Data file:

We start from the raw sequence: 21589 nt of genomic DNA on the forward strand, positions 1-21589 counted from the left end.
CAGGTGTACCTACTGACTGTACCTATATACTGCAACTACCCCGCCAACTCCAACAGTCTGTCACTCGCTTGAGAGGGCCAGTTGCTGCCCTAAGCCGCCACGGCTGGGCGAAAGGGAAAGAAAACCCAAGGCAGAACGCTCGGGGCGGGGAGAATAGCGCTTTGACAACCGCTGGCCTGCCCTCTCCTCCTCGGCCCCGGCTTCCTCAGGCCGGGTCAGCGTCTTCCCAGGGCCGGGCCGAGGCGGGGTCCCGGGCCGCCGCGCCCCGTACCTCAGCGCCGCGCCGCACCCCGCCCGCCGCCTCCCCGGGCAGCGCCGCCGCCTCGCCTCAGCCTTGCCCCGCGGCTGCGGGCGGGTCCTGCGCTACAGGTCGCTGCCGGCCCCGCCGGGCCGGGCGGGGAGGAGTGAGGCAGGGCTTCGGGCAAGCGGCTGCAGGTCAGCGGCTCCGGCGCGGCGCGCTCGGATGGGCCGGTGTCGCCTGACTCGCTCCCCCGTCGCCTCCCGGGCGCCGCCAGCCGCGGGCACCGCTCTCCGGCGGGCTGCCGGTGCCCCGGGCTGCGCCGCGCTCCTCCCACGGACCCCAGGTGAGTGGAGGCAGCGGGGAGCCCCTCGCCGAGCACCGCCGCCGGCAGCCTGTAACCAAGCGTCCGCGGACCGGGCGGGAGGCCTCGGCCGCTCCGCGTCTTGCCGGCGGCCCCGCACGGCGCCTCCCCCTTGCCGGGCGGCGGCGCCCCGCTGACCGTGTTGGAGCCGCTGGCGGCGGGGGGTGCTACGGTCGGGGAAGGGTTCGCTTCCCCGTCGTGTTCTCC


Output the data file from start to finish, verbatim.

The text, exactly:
We start from the raw sequence: 21589 nt of genomic DNA on the forward strand, positions 1-21589 counted from the left end.
CAGGTGTACCTACTGACTGTACCTATATACTGCAACTACCCCGCCAACTCCAACAGTCTGTCACTCGCTTGAGAGGGCCAGTTGCTGCCCTAAGCCGCCACGGCTGGGCGAAAGGGAAAGAAAACCCAAGGCAGAACGCTCGGGGCGGGGAGAATAGCGCTTTGACAACCGCTGGCCTGCCCTCTCCTCCTCGGCCCCGGCTTCCTCAGGCCGGGTCAGCGTCTTCCCAGGGCCGGGCCGAGGCGGGGTCCCGGGCCGCCGCGCCCCGTACCTCAGCGCCGCGCCGCACCCCGCCCGCCGCCTCCCCGGGCAGCGCCGCCGCCTCGCCTCAGCCTTGCCCCGCGGCTGCGGGCGGGTCCTGCGCTACAGGTCGCTGCCGGCCCCGCCGGGCCGGGCGGGGAGGAGTGAGGCAGGGCTTCGGGCAAGCGGCTGCAGGTCAGCGGCTCCGGCGCGGCGCGCTCGGATGGGCCGGTGTCGCCTGACTCGCTCCCCCGTCGCCTCCCGGGCGCCGCCAGCCGCGGGCACCGCTCTCCGGCGGGCTGCCGGTGCCCCGGGCTGCGCCGCGCTCCTCCCACGGACCCCAGGTGAGTGGAGGCAGCGGGGAGCCCCTCGCCGAGCACCGCCGCCGGCAGCCTGTAACCAAGCGTCCGCGGACCGGGCGGGAGGCCTCGGCCGCTCCGCGTCTTGCCGGCGGCCCCGCACGGCGCCTCCCCCTTGCCGGGCGGCGGCGCCCCGCTGACCGTGTTGGAGCCGCTGGCGGCGGGGGGTGCTACGGTCGGGGAAGGGTTCGCTTCCCCGTCGTGTTCTCC